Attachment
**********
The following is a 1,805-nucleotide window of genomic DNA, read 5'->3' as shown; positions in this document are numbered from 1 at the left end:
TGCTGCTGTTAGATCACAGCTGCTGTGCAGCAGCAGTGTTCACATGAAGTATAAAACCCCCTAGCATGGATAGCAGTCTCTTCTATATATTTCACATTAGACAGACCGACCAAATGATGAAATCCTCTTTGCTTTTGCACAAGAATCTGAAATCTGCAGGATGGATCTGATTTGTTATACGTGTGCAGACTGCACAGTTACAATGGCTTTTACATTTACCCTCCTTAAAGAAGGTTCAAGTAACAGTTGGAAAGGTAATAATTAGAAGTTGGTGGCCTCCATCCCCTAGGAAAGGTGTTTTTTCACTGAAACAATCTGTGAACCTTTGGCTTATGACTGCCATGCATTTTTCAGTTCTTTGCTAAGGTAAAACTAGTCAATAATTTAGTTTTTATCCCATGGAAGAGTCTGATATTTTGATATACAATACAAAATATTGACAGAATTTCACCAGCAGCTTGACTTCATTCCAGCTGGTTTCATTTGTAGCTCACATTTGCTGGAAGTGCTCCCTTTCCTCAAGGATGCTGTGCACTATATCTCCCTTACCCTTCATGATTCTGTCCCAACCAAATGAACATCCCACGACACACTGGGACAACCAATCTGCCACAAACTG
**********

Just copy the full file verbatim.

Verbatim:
The following is a 1,805-nucleotide window of genomic DNA, read 5'->3' as shown; positions in this document are numbered from 1 at the left end:
TGCTGCTGTTAGATCACAGCTGCTGTGCAGCAGCAGTGTTCACATGAAGTATAAAACCCCCTAGCATGGATAGCAGTCTCTTCTATATATTTCACATTAGACAGACCGACCAAATGATGAAATCCTCTTTGCTTTTGCACAAGAATCTGAAATCTGCAGGATGGATCTGATTTGTTATACGTGTGCAGACTGCACAGTTACAATGGCTTTTACATTTACCCTCCTTAAAGAAGGTTCAAGTAACAGTTGGAAAGGTAATAATTAGAAGTTGGTGGCCTCCATCCCCTAGGAAAGGTGTTTTTTCACTGAAACAATCTGTGAACCTTTGGCTTATGACTGCCATGCATTTTTCAGTTCTTTGCTAAGGTAAAACTAGTCAATAATTTAGTTTTTATCCCATGGAAGAGTCTGATATTTTGATATACAATACAAAATATTGACAGAATTTCACCAGCAGCTTGACTTCATTCCAGCTGGTTTCATTTGTAGCTCACATTTGCTGGAAGTGCTCCCTTTCCTCAAGGATGCTGTGCACTATATCTCCCTTACCCTTCATGATTCTGTCCCAACCAAATGAACATCCCACGACACACTGGGACAACCAATCTGCCACAAACTG